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Redux is Latin for return, and to be Redux is to believe in the mythos of return within the scope of the materials at hand: repetition, obsessive motion, the turning of wheels (but always with a slightly different wobble), the loss that is in–not of– the loss in things.

There can be no “loss” of materials. All materials are permanent within the laws of transformation of matter into energy and back again, and yet all materiality carries loss within it, is made ontologically relevant, becomes a form of being via the loss that inspirits it–through the stop action of decay, through the incremental, minute changes of a thing as it is exists within the realm of the visible, the auditory, the tactile, the olfactory, and the seeming “stability” of its structures and mechanisms.

Redux advocates the intrinsic need to work with one’s stupidity as well as intelligence when concerning the realm of art–one must be stupid with awe, with wonder, with intent, with bafflement. One must be “Stupere”–knocked out of one’s senses.

All things, especially the smallest details, the fractional and fractal banalities of form must be perceived as a blooming forth of the stupendous, a word directly related to stupidity.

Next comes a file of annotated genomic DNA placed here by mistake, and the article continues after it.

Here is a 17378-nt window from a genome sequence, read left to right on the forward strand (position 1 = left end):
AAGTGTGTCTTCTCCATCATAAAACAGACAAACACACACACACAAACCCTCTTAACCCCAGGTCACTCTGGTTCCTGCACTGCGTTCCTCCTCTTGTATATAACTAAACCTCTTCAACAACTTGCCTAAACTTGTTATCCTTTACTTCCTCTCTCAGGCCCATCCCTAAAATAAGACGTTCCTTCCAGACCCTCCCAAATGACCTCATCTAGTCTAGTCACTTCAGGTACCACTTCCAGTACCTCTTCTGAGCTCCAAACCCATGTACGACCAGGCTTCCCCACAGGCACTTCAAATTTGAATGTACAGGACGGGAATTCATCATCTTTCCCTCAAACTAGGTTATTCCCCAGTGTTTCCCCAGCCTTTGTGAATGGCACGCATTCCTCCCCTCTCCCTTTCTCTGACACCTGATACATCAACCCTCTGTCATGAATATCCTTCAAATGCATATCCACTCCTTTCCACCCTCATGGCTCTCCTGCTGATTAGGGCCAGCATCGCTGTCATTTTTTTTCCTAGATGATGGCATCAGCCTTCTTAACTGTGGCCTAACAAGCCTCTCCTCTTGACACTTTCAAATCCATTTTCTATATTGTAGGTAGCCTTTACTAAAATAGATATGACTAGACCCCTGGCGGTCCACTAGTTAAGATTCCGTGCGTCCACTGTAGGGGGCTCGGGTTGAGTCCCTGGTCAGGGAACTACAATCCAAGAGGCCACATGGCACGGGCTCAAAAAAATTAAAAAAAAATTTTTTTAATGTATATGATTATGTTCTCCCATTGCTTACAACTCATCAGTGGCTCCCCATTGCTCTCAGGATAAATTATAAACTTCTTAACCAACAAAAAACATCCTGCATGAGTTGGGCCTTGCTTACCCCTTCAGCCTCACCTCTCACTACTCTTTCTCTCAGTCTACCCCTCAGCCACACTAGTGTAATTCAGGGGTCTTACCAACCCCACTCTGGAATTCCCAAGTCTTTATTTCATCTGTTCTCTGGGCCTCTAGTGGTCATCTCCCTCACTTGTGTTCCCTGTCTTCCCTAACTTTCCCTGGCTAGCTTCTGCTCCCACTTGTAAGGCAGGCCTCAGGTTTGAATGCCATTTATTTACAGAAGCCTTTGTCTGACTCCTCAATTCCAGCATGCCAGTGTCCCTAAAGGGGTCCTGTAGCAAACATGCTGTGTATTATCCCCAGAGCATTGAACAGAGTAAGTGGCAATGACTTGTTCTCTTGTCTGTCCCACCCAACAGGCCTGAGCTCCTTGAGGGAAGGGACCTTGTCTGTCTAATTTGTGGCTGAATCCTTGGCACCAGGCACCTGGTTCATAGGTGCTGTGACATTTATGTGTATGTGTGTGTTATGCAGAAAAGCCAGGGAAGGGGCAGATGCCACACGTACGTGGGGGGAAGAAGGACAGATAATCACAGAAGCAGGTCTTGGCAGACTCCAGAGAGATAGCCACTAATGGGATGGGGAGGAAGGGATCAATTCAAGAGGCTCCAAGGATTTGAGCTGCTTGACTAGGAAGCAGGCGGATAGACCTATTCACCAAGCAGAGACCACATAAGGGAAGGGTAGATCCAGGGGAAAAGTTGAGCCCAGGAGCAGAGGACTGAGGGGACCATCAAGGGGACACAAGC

Redux is about being amazed and uncool, a fucking ontological cheerleader, but not in the tawdry sense of positive thinking. Rather, one is cheering on decay as well as health. One is saying yes to the maw of the ugly as well as the beautiful. Paint on boards, and if there are nails in the boards, leave them in. Invite the asymmetrical, not as a binary to the symmetrical, but as a possibility of releasing vital energies.

Redux believes above all in pont-consciousness, the leaping between disparate things, ideas, sensory moments so that new arcs and dynamics of relationship (and disrelationship) may form.

Above all, Redux encourages art dynamics that “almost” cohere–close to unity, but not exactly, a craftiness that just resists craft, a knowing that dissipates.

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Joe Weil is a lecturer at SUNY Binghamton and has several collections of poetry out there, A Portable Winter (with an introduction by Harvey Pekar), The Pursuit of Happiness, What Remains, Painting the Christmas Trees, and, most recently, The Plumber's Apprentice, published by New York Quarterly Press. He makes his home in Vestal, New York.

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  • lewis levenberg June 6, 2012, 3:18 pm

    Fair enough. I’d hoped this would catch your eye… I’ve been thinking about the points of contact between stupefaction and labor: I think it comes down not necessarily to sacrifice of what one has, but to a willingness to suffer…

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